June 27, 2013
Tonan no Tsubasa (36)
I borrowed the line "hardly to be shook off" from Henry V (Henry addressing Katherine in Act 5, Scene 2):
I will tell thee in French, which I am sure will hang upon my tongue like a new-married wife about her husband's neck, hardly to be shook off.
June 24, 2013
So I was reading Salvation of a Saint by Keigo Higashino. It's a mystery in the classic whodunit (or howdunit) style. I got to chapter nine and there was "Professor Yukawa." I stopped, looked again, and a light went on in my head.
"Oh," I said to myself, "this is Galileo!"
Galileo is a Japanese television series (Fuji TV) that's roughly a cross between Numbers and Bones, the only big difference being that the consulting detective is a physicist.
The series stars Masaharu Fukuyama as Professor Yukawa. Fukuyama made a name for himself as a pretty good pop singer.
He's a pretty good actor too. He played Sakamoto Ryoma in NHK's historical drama, Ryomaden (2010), and most recently starred in Hirokazu Koreeda's Like Father, Like Son (2013), which won the Jury Prize at the 2013 Cannes Film Festival.
The book doesn't introduce Professor Yukawa until chapter nine. In the second TV series (I didn't see the first until later), Kaoru Utsumi (Kou Shibasaki) is replaced by Misa Kishitani (Yuriko Yoshitaka), a character invented for the series.
A casting issue, no doubt, as the first and second series were made six years apart. Kaoru Utsumi only appears for about five minutes in the first episode, so I missed the connection. Professor Yukawa is far more prominent in the TV series.
(Incidentally, the first television series was broadcast in 2007 and Salvation of a Saint was published in 2008, which may explain why Detective Utsumi is listening to a Masaharu Fukuyama album on her iPod in chapter 24.)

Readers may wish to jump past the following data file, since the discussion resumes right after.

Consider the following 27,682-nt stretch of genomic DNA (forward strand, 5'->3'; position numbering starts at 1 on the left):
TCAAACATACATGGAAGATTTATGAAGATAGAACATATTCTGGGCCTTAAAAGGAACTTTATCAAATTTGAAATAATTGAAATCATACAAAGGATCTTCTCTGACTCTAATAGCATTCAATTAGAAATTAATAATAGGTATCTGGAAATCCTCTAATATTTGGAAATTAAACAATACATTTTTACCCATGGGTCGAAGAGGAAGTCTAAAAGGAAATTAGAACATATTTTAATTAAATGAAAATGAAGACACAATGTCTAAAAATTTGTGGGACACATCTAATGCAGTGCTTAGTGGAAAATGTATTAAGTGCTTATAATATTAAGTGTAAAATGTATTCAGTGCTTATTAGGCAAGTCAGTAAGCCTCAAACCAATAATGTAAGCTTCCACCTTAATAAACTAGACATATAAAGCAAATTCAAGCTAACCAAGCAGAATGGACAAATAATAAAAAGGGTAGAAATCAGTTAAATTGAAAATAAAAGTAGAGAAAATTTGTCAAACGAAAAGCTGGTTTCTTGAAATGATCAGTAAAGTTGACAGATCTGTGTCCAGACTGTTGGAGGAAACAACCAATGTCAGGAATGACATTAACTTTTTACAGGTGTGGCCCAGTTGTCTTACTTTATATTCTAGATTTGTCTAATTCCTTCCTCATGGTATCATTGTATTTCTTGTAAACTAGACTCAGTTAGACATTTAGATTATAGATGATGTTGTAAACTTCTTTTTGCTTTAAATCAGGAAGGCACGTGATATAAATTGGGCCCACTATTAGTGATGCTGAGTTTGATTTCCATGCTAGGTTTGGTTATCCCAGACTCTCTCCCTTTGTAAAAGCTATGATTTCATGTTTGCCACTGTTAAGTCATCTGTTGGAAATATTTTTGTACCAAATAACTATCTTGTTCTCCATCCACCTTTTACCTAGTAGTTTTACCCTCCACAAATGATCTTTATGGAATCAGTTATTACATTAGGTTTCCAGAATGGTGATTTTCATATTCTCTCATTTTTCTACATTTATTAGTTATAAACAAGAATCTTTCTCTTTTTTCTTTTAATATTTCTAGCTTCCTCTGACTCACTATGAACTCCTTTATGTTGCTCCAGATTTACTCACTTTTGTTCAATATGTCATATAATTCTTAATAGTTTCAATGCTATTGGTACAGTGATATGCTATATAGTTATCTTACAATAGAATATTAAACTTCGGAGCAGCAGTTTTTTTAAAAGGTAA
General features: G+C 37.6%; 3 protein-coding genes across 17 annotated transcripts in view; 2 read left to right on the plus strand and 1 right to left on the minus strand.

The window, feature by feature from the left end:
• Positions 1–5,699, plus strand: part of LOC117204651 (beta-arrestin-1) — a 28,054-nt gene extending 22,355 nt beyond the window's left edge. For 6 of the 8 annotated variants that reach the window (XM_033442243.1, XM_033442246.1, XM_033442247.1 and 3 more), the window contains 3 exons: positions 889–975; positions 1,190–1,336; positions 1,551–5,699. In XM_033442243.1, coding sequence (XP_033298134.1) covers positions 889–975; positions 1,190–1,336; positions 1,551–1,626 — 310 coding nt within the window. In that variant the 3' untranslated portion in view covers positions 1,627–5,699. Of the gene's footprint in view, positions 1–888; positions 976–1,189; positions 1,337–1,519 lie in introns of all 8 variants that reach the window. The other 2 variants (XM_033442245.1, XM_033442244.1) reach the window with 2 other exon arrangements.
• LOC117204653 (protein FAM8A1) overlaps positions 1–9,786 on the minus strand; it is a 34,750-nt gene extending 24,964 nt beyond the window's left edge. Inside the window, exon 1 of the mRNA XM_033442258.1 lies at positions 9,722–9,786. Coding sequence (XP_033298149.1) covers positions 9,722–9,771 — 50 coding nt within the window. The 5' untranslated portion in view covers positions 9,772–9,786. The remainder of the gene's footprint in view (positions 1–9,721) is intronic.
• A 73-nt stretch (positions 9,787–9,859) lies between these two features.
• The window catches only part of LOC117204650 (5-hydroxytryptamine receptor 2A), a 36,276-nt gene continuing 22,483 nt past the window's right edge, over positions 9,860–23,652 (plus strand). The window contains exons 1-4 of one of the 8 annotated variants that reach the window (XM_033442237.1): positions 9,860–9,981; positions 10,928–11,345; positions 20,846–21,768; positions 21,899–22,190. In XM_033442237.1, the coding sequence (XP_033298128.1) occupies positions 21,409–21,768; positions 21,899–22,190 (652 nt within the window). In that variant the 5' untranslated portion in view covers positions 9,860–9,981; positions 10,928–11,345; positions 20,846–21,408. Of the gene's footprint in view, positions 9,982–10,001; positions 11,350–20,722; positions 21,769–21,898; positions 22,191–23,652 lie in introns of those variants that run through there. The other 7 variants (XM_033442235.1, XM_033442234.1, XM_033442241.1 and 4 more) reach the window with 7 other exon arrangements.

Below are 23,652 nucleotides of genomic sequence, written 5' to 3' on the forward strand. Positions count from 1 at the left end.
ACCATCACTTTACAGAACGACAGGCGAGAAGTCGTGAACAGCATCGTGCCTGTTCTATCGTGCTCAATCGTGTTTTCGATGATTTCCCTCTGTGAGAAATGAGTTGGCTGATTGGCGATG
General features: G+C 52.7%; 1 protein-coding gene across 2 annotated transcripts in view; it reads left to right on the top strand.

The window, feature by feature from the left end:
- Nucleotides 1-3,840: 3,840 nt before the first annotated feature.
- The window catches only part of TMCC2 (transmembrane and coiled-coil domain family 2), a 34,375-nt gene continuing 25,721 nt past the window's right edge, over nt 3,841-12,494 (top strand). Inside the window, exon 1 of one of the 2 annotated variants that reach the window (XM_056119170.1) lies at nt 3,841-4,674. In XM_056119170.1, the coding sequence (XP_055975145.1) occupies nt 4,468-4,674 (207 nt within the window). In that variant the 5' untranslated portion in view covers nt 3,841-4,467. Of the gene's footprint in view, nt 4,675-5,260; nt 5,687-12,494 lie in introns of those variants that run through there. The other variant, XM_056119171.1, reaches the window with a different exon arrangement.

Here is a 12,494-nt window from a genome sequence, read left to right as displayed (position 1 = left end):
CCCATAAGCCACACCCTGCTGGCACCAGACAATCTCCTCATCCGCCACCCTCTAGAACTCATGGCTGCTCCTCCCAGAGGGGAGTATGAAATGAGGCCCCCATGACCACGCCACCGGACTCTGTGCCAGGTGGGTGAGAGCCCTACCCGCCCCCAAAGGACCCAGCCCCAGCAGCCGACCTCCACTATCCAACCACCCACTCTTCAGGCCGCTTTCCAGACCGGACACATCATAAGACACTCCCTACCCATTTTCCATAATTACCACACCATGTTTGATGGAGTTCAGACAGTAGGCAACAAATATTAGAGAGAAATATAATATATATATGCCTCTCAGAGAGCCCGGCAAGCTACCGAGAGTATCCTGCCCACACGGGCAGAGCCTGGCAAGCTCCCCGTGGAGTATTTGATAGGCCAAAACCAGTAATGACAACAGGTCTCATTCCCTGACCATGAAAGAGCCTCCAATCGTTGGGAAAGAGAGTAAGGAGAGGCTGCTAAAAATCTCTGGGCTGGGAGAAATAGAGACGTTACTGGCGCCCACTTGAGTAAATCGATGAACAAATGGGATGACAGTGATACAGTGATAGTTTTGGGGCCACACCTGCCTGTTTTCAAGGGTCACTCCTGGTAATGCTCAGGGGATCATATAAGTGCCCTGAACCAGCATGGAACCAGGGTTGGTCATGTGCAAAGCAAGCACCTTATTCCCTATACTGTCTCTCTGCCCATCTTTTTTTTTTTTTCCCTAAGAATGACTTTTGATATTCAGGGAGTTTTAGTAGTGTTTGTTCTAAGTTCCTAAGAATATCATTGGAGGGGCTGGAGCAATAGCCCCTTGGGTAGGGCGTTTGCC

As you can see, Fukuyama's Yukawa favors vests and tailored shirts while in the book he's often described wearing short sleeves or a T-shirt and maybe a leather jacket.
But once I made the connection, in a blink my brain automatically cross-linked all of the visual data from the television series to the book. It's a quite curious experience when that sort of thing happens in real time.
So now Masaharu Fukuyama is Professor Yukawa. He looks and talks that way, and his office is the television set. Even though they're not the same character, Yuriko Yoshitaka becomes Kaoru Utsumi because they essentially fill the same role.
Sort of the reverse thing happens if there are multiple data sources to choose from. When it comes to Sherlock Holmes, as soon as I'm done watching Robert Downey Jr. (whom I quite enjoy), Sherlock Holmes flips back to Jeremy Brett.
James Bond always reverts to Sean Connery.
Oh, and about that set. In Bones and Tokyo Broadcasting's Mr. Brain (the consulting detective is a neuroscientist), the sets are designed to look cool, not real. But Professor Yukawa's office looks like an honest-to-goodness applied physics lab.
As a bonus, now and then they do a real physics experiment or demonstration, such as racing a supercooled puck around a track.
Season 1 streaming on Crunchyroll.
June 20, 2013
Tonan no Tsubasa (35)
From The Inferno by Dante (though this harpy doesn't appear to have wings):
Here the repellent harpies make their nests,
Who drove the Trojans from the Strophades
With dire announcements of the coming woe.
They have broad wings, a human neck and face,
Clawed feet and swollen, feathered bellies; they caw
Their lamentations in the eerie trees.
June 17, 2013
The NSA and the "Machine"